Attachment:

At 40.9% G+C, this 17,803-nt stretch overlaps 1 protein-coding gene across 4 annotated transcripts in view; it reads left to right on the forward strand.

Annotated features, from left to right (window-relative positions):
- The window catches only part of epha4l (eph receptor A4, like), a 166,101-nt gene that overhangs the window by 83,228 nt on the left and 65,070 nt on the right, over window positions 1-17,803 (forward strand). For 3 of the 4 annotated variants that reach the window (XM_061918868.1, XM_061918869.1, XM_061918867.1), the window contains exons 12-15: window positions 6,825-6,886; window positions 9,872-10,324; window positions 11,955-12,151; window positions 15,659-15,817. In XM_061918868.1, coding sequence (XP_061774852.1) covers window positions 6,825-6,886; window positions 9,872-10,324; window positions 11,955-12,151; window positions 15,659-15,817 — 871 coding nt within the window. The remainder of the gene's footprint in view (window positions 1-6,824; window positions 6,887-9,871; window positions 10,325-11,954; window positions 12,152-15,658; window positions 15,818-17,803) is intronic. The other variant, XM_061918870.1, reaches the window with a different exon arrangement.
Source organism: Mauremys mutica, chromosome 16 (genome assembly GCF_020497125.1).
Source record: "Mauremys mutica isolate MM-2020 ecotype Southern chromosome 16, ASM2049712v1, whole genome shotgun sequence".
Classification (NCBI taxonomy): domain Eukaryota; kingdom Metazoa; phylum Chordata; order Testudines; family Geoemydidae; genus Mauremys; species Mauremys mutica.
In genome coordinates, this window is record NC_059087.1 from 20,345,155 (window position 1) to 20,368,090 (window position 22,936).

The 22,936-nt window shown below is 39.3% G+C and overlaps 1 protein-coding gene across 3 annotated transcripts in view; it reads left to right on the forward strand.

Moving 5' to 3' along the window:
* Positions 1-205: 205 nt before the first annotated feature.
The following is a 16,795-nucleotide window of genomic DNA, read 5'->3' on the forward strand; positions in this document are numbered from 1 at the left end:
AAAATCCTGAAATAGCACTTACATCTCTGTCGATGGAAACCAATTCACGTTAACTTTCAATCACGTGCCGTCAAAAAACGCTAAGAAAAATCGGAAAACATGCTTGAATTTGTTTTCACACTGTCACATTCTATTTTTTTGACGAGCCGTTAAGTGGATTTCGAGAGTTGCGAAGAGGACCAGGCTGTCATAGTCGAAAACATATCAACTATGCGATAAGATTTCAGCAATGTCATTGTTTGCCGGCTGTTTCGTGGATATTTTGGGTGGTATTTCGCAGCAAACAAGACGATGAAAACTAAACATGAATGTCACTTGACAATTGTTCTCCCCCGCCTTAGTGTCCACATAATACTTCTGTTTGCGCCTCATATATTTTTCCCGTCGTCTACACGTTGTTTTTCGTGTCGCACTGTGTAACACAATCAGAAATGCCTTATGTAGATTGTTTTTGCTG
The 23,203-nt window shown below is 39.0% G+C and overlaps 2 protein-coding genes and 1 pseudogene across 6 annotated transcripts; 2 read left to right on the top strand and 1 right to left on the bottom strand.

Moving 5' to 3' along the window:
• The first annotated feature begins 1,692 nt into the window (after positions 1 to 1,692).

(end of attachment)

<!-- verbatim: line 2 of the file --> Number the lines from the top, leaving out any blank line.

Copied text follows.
Annotated features, from left to right (window-relative positions):